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How to prove A → (B ∨ C) given A → B

I know this is a valid argument, I'm just terrible at fitch-style proofs and have no idea how to start, let alone finish.

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I'm just terrible at fitch-style proofs and have no idea how to start, let alone finish.

Use a conditional proof to introduce that conditional statement. Assume $A$ and then use the premise to derive the conclusion of $B\lor C$.   I do believe you can fill in the rest of the details.

$\def\fitch#1#2{\quad\begin{array}{|l} #1\\\hline #2\end{array}}$ $$\fitch{1.~~A\to B}{\fitch{2.~~A}{3.~~:\\4.~~B\lor C}\\5.~~A\to(B\lor C)\qquad\text{Conditional Introduction (2-4)}}$$

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Use truth table.

A B C A->B A->(BVC)
0 0 0  1     1
0 0 1  1     1
0 1 0  1     1
0 1 1  1     1
1 0 0  0     0
1 0 1  0     1
1 1 0  1     1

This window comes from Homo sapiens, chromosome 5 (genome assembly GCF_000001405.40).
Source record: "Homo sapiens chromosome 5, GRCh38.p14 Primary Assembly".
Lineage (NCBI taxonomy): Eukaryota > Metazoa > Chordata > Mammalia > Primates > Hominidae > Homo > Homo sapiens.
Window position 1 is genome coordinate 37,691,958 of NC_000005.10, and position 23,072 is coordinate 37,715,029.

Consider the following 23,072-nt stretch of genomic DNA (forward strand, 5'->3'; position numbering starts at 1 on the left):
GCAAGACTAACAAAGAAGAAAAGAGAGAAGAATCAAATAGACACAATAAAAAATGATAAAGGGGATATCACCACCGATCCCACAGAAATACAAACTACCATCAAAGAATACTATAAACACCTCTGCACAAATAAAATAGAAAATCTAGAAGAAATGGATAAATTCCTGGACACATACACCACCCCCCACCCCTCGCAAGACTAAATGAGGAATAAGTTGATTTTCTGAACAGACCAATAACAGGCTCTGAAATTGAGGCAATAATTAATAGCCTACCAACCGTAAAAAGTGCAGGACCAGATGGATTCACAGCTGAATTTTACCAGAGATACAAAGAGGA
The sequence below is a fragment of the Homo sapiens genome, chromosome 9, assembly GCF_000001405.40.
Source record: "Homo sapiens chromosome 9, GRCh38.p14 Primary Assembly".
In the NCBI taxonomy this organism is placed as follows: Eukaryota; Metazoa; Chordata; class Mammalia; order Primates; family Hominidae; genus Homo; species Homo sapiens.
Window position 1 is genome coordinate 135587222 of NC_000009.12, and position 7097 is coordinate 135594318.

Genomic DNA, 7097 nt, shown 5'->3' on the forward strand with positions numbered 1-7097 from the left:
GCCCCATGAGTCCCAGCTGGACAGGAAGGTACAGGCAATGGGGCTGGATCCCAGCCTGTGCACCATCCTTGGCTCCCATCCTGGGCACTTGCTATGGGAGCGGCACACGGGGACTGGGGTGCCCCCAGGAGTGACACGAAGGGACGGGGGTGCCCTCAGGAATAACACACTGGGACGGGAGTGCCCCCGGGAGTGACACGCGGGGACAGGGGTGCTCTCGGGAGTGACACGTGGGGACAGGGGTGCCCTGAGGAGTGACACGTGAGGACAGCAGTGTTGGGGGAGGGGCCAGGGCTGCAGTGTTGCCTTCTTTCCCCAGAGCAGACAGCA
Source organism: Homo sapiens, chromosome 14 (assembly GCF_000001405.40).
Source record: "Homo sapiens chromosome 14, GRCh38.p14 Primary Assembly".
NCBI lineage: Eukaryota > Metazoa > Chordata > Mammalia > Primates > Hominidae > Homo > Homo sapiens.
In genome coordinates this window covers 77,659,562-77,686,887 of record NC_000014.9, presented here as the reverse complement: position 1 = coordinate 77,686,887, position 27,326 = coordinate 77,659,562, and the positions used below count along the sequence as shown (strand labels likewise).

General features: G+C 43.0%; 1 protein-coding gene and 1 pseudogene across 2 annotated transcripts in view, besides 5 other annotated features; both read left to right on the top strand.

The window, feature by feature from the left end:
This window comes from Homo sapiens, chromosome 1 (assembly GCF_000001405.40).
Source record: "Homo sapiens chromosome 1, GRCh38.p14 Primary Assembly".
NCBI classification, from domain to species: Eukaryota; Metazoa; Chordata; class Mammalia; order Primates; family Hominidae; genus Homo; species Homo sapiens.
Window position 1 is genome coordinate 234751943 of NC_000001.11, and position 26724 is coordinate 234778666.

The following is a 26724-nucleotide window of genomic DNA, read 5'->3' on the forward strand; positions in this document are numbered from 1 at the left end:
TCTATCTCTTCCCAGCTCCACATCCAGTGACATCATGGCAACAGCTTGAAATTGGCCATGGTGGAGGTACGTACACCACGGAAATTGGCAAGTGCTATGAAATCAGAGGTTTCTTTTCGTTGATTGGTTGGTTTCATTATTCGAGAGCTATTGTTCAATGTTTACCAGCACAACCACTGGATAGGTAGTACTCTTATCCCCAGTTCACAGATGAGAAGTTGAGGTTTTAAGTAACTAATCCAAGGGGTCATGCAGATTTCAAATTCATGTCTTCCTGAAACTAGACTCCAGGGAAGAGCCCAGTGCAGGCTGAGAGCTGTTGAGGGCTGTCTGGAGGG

1 1 1  1     1

You can see that when A $\rightarrow$ B is true, A$\: \rightarrow$(B$\: \vee \:$C) is true.

Or A$\: \rightarrow$(B$\: \vee \:$C)=(A$\rightarrow$B)$\: \vee\:$C $\Rightarrow$ A$\rightarrow$B.

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$$A\to B$$

$$\lnot A\lor B$$

$$(\lnot A\lor B)\lor C$$

$$\lnot A\lor(B\lor C)$$

$$A\to(B\lor C)$$

Is this the kind of proof you want?

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This result is known as 'Weakening the Consequent'.

$\def\fitch#1#2{\quad\begin{array}{|l} #1\\\hline #2\end{array}}$ $$\fitch{1.~~A\to B\qquad \text{Hypotheses}}{\fitch{2.~~A \qquad \text{Introduction/Conditional Proof}}{3.~~B \qquad \text{Modus Ponens 1, 2} \\4.~~B\lor C \qquad \text{Disjunction Introduction 3}}\\5.~~A\to(B\lor C)\qquad\text{Conditional Proof(2-4)}}$$

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    $\begingroup$ You can use the Natural deduction proof editor and generator or the LaTeX fitch package to typeset natural deduction proofs. $\endgroup$ – lemontree Apr 30 at 11:30
  • $\begingroup$ You cannot use those on this site. @lemontree $\endgroup$ – Graham Kemp May 1 at 7:09
  • $\begingroup$ @GrahamKemp I always screenshot the result and insert it as an image, I consider that method simple enough. Besides, I assume Rob might be interested to know how to typeset ND proofs in general, not just for this site. (A previous version of their post said "I am not sure how to format this as fitch diagram in here. If someone knows, feel free to edit this", hence my comment.) $\endgroup$ – lemontree May 1 at 7:13

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